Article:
Cold Body Radiation: Deer Twillight

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Cold Body Radiation: Deer Twillight
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Cold Body Radiation: Deer Twilight
Black Metal, Shoegaze
Dusktone Records
November, 2011
Release length: 41:40
Myspace
Cold Body Radiation is another one of the underground emotional Black Metal acts to recently surface and find a niche in certain circles of the catacombs. Of course, it plays to many of the “shrouded” ideals of this world as well, which makes the group an intriguing specimen. Hailing from the Netherlands, the band is a one man project helmed by a hidden member known simply as “M.” and was formed back in 2009. About a year later, this act issued their debut full-length album The Great White Emptiness to a fair critical and fan response. But, it didn’t take long for a follow-up to be composed, recorded, and put onto disc. “M.” returns once more through Dusktone Records to unleash Deer Twillight (yes, that’s how it’s spelled), another forty plus minute experience of emotional, passionate Black Metal. But, does this Shoegaze meets Black Metal effort stand out among the crowd of others like it with this offering?

Deer Twillight has been referred to more as a Post-Rock effort, but what appears on this disc feels more akin to bands like Alcest than anything else. It’s clear the direction was to go a little more on the raw side, but the way everything is leveled and put into effect just sounds horrible, and often had the speakers rattling or giving off a shrill, ear piercing tinny feedback from how high a pitch the chords end up being. The guitars have a good deal of distortion that helps to give off a starry, spiritual projection kind of atmosphere, relying greatly on the loud, but far from deep bass guitar to offer more to the audio than just simpler, emotion-filled riffs. The drums are lost greatly in the overly distorted chords, having the snares and cymbals come through enough to hear, but offer up no big impact to the music aside some of the faster songs such as “Make Believe.” However, the kicks have a similar pitch to them that the bass guitar has, which is a higher thud that is very unimpressive. Sadly, when hammered away at in crucial moments, like the built up passage near the end of “Make Believe,” they sound absolutely terrible and leave you scrambling for the skip track button. There are vocals to this, though really limited. The clean singing does often blend in with the music well, and even the shrieks work out when necessary, but sometimes you may not even pick up on them.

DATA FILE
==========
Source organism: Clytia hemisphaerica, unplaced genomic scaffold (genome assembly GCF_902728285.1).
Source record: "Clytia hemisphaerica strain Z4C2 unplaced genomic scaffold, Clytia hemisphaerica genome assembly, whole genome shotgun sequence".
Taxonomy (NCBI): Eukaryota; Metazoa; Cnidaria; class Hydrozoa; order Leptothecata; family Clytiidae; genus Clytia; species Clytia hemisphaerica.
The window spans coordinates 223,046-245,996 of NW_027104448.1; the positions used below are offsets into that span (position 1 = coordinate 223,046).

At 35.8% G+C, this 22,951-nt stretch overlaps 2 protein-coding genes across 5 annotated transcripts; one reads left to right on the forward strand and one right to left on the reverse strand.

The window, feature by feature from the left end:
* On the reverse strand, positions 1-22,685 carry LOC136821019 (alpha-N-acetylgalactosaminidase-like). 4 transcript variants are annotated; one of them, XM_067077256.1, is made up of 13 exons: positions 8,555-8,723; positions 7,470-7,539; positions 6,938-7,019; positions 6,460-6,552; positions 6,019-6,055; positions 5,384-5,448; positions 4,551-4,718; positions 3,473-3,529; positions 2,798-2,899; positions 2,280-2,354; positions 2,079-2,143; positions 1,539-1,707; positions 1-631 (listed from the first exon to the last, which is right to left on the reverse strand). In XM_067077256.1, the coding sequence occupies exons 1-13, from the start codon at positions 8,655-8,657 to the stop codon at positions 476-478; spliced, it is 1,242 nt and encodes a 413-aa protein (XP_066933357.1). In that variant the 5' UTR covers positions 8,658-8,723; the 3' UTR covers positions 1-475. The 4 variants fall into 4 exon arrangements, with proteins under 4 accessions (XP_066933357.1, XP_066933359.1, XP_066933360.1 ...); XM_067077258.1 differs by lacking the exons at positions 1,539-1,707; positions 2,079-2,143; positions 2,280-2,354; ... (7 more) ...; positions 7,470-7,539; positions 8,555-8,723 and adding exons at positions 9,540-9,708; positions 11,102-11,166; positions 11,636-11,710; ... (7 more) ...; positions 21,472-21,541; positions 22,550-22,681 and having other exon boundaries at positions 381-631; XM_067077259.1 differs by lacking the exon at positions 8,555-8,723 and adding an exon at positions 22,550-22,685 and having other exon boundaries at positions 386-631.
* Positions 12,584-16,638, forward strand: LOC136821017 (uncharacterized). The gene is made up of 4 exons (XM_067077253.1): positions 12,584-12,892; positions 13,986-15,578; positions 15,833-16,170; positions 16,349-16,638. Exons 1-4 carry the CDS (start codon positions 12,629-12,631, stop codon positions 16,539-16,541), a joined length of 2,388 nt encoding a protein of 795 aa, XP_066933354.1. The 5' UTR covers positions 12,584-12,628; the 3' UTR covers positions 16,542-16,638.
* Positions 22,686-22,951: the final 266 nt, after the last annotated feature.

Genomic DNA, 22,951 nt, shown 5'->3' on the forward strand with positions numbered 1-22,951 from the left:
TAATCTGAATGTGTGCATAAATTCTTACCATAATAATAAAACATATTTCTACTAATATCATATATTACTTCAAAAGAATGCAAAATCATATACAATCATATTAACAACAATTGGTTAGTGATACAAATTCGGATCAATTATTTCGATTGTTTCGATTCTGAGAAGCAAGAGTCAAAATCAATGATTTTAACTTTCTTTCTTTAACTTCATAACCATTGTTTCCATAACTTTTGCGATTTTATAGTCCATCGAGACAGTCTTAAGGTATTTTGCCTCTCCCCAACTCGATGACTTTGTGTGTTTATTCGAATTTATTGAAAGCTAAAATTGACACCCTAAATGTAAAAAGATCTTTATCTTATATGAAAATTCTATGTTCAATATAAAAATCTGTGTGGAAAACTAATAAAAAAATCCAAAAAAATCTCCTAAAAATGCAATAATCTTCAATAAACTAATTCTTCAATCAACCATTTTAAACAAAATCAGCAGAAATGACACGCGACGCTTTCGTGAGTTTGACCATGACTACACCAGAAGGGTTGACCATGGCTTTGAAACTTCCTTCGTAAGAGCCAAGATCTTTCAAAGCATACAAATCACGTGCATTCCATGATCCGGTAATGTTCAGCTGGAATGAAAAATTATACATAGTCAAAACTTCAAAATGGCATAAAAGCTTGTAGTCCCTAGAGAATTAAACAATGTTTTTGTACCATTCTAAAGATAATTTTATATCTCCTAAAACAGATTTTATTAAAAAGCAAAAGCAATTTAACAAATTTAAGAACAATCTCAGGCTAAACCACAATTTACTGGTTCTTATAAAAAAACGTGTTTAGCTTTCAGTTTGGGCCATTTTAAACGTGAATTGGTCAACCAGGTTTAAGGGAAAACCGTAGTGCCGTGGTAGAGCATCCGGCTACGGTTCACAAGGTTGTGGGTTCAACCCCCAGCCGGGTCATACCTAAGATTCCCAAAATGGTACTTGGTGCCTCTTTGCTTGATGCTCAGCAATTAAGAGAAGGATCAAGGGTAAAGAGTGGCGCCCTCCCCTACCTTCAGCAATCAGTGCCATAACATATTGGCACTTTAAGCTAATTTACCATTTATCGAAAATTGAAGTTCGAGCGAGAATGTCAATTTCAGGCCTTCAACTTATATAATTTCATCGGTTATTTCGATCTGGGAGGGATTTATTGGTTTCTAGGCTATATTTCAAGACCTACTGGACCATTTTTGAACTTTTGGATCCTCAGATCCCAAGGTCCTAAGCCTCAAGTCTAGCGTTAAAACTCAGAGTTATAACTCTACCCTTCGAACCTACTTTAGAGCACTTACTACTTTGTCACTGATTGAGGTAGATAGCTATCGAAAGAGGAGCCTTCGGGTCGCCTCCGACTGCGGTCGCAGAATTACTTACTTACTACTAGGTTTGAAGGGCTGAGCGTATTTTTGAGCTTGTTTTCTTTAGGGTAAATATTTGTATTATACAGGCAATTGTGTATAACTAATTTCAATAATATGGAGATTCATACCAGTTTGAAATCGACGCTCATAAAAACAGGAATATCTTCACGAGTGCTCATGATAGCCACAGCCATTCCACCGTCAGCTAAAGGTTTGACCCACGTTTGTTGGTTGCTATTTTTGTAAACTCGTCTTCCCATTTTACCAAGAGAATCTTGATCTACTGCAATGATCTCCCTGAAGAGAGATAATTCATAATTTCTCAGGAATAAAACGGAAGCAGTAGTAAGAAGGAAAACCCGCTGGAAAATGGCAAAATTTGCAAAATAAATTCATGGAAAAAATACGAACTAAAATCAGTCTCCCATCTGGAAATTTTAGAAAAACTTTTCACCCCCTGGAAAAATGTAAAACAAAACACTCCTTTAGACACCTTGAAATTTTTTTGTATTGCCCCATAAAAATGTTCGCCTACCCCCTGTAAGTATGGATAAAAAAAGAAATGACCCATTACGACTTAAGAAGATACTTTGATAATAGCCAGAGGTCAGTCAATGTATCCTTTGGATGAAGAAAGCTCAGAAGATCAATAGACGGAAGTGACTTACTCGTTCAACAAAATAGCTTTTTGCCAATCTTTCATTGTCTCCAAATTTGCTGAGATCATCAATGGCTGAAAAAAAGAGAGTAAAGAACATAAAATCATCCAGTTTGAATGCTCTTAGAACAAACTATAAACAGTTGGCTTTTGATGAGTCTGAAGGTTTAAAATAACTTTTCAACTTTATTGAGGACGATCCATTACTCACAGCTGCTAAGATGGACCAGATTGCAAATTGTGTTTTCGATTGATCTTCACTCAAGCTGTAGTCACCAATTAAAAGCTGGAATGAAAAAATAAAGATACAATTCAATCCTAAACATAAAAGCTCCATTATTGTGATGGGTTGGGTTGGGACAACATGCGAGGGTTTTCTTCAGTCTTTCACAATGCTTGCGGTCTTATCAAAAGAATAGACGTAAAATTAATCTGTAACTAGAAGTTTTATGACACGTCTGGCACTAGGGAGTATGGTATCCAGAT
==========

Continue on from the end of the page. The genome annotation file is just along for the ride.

“Deer Twillight” kicks the album off superbly, and also makes up one of the longest tracks. The softer, slower pace allows the bass to really take over properly, and give the additional keyboard elements a chance to work with the higher distortion chords to have what is a small symphonic Ambience to it. The laid back nature, as well as the beauty found in it, is enough to ease the listener into a relaxed state, and immediately be swept up by the passion that was clearly thrust into the compositions. Even when the music picks up to a richer sound, and some of the Black Metal elements really show through with a heavier presence, it all works, giving a slight chill to the music. “Shimmer” also stands out for these reasons. Moving at a slower pace, it allows some emptier moments in the riffs to once again allow the keyboards, softer distortions on some chords, and a strong atmosphere to effectively shine through. The vocals stand out a little more from it as well, and definitely presents a very soothing vibe that doesn’t really tread into heavier ground like some of the others on here. Obviously, these are the sort of tracks you definitely want to look out for either way.